Tennessee's Pioneer Baptist Preachers
PLEASANT A. WITT
(pages 539 - 541)
Pleasant Alred Witt, son of Elder Caleb and Miriam (Horner) Witt, was born in Jefferson County, Tennessee, February 18, 1800. He was the sixth child and fifth son in a family of eleven children. He united with the Bent Creek Church, near Whitesburg, in the year 1817. He was married to Elizabeth Haun, daughter of Christopher Hann, of Jefferson County, October 13, 1818. To this union were born ten children. May, 2nd Saturday, 1823, Bent Creek Church "agreed that Brother Pleasant A. Witt should have license to go into all the world and to preach where God in his providence" might call him. In 1825 County Line Church "requested" his ordination. May, 2nd Saturday, 1826, his church ordained him - Daniel Howery, Henry Randolph, Elihu Millikan, Joseph White and Caleb Witt (the pastor) acting as a presbytery. April, 2nd Saturday, 1833, `church agrees to take Brethren Andrew Coffman and P. A. Witt jointly for their pastor for twelve months"; the following year the call is repeated; and the next following year they were continued co-pastors indefinitely, or "till a dissatisfaction arises."
Pleasant A. Witt was a messenger of Bent Creek (Whitesburg) Church to the Nolachucky Association from its organization (1828) to the year preceding the disruption (1839) of that body, without missing a single session. The Bent Creek record of "June, 2nd Saturday, 1839," is as follows: "Took up the Institution (s) named in our minutes, and decided we will not make them a test of fellowship: Vote, 38 to 27. The minority rent off from this church and hold their meetings on :a different day, claiming to be the old Bent Creek Church, but call themselves by the name of Primitive Baptists." Elder Witt went out with the "minority," or seceding party, declaring "a nonfellowship" for all societies, organizations and affiliations not expressly mentioned in the Scriptures. His name no longer appears on the church records. He had been preacher of the Introductory sermon before the Nolachucky body in 1835, and in '37 and '38 had been the body's Moderator. He became a leader in the anti-mission movement.
In personal appearance Pleasant A. Witt was a good deal like his father, Elder Caleb Witt - figure lean and lithe, weight 130 to 140 pounds, eyebrows heavy, eyes piercing, features sharp, voice high-keyed and shrill. He was a fluent and forceful speaker, of a fiery disposition, controversial, combative, and a little rasping - not so "smoothe and popular" as his father, I have been told. This last statement ought to be taken with a grain of salt, perhaps, inasmuch as Caleb Witt died before the war of missions and methods was fairly on and his son, Pleasant A., was in the hottest of the fight, giving and receiving blows. In a situation like that, to be "smoothe and popular" with both sides, or with all of either side, would doubtless have been an impossibility. That he was honest in his views, I have no doubt. That he advocated them ably, there is no question. That he was unduly biased by the hyper-Calvinism of his day - by extreme views of "foreknowledge absolute, election, predestination, and reprobation," is equally certain.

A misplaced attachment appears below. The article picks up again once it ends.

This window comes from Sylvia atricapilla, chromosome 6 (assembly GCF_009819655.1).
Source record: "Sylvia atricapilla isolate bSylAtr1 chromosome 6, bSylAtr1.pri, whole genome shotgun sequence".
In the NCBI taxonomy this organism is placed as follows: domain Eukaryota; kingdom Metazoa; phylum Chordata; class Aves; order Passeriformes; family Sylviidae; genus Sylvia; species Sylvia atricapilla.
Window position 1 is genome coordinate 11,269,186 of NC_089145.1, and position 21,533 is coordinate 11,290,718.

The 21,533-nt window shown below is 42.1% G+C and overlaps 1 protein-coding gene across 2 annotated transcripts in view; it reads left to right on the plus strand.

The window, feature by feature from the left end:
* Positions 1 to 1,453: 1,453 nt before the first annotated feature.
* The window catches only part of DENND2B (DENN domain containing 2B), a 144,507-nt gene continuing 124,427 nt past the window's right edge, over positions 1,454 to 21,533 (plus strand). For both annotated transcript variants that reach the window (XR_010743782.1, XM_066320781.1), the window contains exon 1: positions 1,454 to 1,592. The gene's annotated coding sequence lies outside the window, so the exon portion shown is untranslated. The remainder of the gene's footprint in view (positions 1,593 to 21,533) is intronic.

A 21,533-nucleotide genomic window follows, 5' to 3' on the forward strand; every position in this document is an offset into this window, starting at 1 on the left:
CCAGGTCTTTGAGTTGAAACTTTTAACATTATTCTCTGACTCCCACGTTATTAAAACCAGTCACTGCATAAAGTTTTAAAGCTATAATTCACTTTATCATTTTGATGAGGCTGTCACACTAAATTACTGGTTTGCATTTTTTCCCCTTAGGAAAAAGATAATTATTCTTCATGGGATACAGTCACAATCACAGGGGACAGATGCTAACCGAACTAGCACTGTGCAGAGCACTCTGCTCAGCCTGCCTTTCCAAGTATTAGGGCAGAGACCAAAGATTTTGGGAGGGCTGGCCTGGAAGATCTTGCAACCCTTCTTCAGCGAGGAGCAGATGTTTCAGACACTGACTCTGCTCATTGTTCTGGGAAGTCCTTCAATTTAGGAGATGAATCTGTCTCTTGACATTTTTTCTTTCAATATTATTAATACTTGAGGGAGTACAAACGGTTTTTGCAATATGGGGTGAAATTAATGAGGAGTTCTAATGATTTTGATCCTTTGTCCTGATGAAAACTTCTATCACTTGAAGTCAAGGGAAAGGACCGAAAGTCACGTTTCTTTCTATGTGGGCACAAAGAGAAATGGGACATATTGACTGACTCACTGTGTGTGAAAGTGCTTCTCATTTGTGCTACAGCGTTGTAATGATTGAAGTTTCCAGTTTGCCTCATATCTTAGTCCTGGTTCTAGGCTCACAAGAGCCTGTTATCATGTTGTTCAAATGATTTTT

Pleasant A. Witt passed to his reward February 1, 1872, and was buried at old Friendship, "the mother of churches," near White Pine, and his wife, Elizabeth, by his side. The tombstone inscription tells us he was an "Elder of the Primitive Baptist Church for fifty-two years"- adding the sentiment which had doubtless animated and inspired him in many a struggle and conflict of life:
"Father, I give my spirit up;
I trust it in thy hand.
My dying flesh shall rest in hope.
And rise at thy command..
Elisha F. Witt, of near Talbott, one of the best pastors in the Nolachucky Association, is a grandson of Pleasant A. Witt, and a great-grandson of Caleb Witt, one of the first preachers to sow, "the good seed" in the virgin soil of the new State of Tennessee.
Burnett, J .J. Sketches of Tennessee's Pioneer Baptist Preachers. Nashville, Tenn.: Press of Marshall & Bruce Company, 1919.
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